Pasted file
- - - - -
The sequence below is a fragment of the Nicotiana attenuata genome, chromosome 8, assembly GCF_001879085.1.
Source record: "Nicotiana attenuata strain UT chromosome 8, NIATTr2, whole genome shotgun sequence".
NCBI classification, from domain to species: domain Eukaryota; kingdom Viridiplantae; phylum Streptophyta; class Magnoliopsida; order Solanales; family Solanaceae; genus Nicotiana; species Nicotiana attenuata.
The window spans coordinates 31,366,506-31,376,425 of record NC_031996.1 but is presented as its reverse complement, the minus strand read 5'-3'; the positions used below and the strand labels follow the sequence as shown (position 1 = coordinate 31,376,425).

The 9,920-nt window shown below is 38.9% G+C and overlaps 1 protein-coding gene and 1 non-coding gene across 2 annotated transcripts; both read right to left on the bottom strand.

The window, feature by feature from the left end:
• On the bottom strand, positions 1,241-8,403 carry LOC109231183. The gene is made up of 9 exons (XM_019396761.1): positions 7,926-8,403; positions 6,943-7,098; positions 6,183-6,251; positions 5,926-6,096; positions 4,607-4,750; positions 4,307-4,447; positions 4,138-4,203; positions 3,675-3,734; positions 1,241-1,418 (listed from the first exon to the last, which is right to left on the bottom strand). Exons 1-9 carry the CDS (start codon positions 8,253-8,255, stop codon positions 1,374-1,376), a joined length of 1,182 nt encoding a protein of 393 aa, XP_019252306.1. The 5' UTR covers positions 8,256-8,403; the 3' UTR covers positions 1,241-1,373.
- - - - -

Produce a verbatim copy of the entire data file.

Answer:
The sequence below is a fragment of the Nicotiana attenuata genome, chromosome 8, assembly GCF_001879085.1.
Source record: "Nicotiana attenuata strain UT chromosome 8, NIATTr2, whole genome shotgun sequence".
NCBI classification, from domain to species: domain Eukaryota; kingdom Viridiplantae; phylum Streptophyta; class Magnoliopsida; order Solanales; family Solanaceae; genus Nicotiana; species Nicotiana attenuata.
The window spans coordinates 31,366,506-31,376,425 of record NC_031996.1 but is presented as its reverse complement, the minus strand read 5'-3'; the positions used below and the strand labels follow the sequence as shown (position 1 = coordinate 31,376,425).

The 9,920-nt window shown below is 38.9% G+C and overlaps 1 protein-coding gene and 1 non-coding gene across 2 annotated transcripts; both read right to left on the bottom strand.

The window, feature by feature from the left end:
• On the bottom strand, positions 1,241-8,403 carry LOC109231183. The gene is made up of 9 exons (XM_019396761.1): positions 7,926-8,403; positions 6,943-7,098; positions 6,183-6,251; positions 5,926-6,096; positions 4,607-4,750; positions 4,307-4,447; positions 4,138-4,203; positions 3,675-3,734; positions 1,241-1,418 (listed from the first exon to the last, which is right to left on the bottom strand). Exons 1-9 carry the CDS (start codon positions 8,253-8,255, stop codon positions 1,374-1,376), a joined length of 1,182 nt encoding a protein of 393 aa, XP_019252306.1. The 5' UTR covers positions 8,256-8,403; the 3' UTR covers positions 1,241-1,373.